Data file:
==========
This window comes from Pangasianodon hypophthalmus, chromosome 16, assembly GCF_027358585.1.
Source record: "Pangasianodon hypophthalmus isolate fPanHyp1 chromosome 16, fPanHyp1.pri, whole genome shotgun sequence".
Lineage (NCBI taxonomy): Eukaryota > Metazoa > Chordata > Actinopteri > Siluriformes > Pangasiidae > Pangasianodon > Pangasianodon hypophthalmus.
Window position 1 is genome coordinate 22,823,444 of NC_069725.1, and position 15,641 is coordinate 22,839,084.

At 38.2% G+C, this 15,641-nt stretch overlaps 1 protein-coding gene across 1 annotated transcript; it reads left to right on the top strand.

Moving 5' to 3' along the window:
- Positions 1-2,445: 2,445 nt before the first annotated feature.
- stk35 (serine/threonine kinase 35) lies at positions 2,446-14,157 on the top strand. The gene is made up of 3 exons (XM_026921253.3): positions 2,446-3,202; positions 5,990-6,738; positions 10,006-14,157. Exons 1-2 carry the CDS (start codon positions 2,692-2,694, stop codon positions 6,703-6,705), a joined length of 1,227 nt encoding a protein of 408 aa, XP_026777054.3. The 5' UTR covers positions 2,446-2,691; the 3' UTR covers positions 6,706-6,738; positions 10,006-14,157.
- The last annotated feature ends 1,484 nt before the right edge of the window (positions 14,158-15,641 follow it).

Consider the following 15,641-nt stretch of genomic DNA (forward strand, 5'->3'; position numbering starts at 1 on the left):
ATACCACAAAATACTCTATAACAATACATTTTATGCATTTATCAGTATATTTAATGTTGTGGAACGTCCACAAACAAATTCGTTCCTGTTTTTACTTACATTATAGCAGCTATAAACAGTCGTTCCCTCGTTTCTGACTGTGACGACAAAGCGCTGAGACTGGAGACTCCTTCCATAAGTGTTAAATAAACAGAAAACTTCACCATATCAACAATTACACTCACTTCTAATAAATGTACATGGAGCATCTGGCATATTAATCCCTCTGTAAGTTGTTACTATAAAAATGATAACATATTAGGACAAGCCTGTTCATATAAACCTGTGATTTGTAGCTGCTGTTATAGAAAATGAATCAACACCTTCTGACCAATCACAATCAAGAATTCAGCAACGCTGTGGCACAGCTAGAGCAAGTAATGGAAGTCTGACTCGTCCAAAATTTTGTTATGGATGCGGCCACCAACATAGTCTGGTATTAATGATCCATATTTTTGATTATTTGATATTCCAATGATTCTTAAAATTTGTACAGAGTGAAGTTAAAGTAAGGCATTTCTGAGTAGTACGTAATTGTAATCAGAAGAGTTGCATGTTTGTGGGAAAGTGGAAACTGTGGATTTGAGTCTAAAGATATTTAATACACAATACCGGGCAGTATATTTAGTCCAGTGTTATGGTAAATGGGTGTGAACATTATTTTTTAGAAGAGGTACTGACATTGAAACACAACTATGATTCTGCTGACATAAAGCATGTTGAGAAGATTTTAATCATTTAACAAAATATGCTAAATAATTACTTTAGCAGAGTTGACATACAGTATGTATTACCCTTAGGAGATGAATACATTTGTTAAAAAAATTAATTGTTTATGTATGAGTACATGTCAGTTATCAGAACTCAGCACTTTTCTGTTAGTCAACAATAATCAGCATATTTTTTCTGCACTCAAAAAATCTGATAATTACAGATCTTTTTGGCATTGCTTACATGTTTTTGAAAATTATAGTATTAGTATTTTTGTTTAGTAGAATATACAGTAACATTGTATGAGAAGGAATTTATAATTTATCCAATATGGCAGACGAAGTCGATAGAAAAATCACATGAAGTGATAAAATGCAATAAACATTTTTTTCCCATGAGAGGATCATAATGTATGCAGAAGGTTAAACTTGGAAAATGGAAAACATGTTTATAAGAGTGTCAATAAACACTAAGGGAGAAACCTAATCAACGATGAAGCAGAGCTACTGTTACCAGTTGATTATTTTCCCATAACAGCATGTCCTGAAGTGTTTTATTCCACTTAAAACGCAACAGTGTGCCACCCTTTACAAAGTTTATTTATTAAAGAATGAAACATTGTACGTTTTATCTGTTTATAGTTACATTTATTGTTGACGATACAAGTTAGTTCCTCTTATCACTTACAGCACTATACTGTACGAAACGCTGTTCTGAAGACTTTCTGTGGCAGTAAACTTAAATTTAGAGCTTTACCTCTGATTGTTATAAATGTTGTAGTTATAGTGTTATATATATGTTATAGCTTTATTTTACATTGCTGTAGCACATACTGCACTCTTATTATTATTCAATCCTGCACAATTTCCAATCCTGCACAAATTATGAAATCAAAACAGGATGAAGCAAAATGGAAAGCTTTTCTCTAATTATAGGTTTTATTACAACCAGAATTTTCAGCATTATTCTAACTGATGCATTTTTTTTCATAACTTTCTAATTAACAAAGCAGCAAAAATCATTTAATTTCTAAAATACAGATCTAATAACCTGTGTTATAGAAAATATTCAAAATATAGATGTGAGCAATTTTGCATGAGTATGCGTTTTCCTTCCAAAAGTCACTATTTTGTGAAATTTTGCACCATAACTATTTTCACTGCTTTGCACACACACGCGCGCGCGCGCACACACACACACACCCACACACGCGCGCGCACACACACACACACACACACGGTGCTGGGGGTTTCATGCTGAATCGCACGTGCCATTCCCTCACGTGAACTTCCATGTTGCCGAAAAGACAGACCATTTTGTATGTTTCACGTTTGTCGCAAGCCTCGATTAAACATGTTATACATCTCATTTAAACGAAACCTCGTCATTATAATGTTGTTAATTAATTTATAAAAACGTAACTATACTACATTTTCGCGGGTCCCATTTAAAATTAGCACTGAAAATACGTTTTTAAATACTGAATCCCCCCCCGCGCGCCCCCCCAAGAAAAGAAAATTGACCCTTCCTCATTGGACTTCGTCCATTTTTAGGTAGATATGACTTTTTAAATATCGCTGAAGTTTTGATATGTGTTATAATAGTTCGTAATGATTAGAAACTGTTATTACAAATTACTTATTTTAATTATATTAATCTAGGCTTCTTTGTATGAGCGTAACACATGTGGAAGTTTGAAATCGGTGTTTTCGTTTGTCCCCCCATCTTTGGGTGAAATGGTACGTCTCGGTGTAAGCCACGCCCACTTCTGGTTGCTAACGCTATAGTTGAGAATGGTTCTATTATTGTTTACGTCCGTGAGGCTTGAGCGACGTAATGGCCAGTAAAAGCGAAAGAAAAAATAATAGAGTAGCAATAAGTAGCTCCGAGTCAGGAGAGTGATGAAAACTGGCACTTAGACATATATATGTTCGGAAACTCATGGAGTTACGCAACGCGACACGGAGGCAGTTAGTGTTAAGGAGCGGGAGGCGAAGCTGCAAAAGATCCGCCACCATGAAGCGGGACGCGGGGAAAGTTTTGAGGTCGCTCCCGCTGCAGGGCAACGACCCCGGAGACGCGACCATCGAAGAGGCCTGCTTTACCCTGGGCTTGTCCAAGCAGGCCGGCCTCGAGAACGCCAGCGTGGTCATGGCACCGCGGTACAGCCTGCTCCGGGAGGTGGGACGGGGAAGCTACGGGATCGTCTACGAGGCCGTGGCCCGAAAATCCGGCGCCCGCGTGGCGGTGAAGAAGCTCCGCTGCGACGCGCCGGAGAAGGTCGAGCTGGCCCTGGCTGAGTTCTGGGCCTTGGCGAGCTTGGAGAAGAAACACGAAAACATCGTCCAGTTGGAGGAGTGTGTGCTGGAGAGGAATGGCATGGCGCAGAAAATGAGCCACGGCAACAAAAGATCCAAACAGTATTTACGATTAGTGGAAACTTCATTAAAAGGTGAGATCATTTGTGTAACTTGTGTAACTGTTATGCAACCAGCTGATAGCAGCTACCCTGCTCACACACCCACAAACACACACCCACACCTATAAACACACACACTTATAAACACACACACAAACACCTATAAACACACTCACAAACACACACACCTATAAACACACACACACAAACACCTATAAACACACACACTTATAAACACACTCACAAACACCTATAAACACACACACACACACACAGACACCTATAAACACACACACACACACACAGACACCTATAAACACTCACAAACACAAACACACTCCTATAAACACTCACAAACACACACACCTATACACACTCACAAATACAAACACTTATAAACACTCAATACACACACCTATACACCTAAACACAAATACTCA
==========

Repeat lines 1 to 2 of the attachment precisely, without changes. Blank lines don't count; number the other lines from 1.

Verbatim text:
This window comes from Pangasianodon hypophthalmus, chromosome 16, assembly GCF_027358585.1.
Source record: "Pangasianodon hypophthalmus isolate fPanHyp1 chromosome 16, fPanHyp1.pri, whole genome shotgun sequence".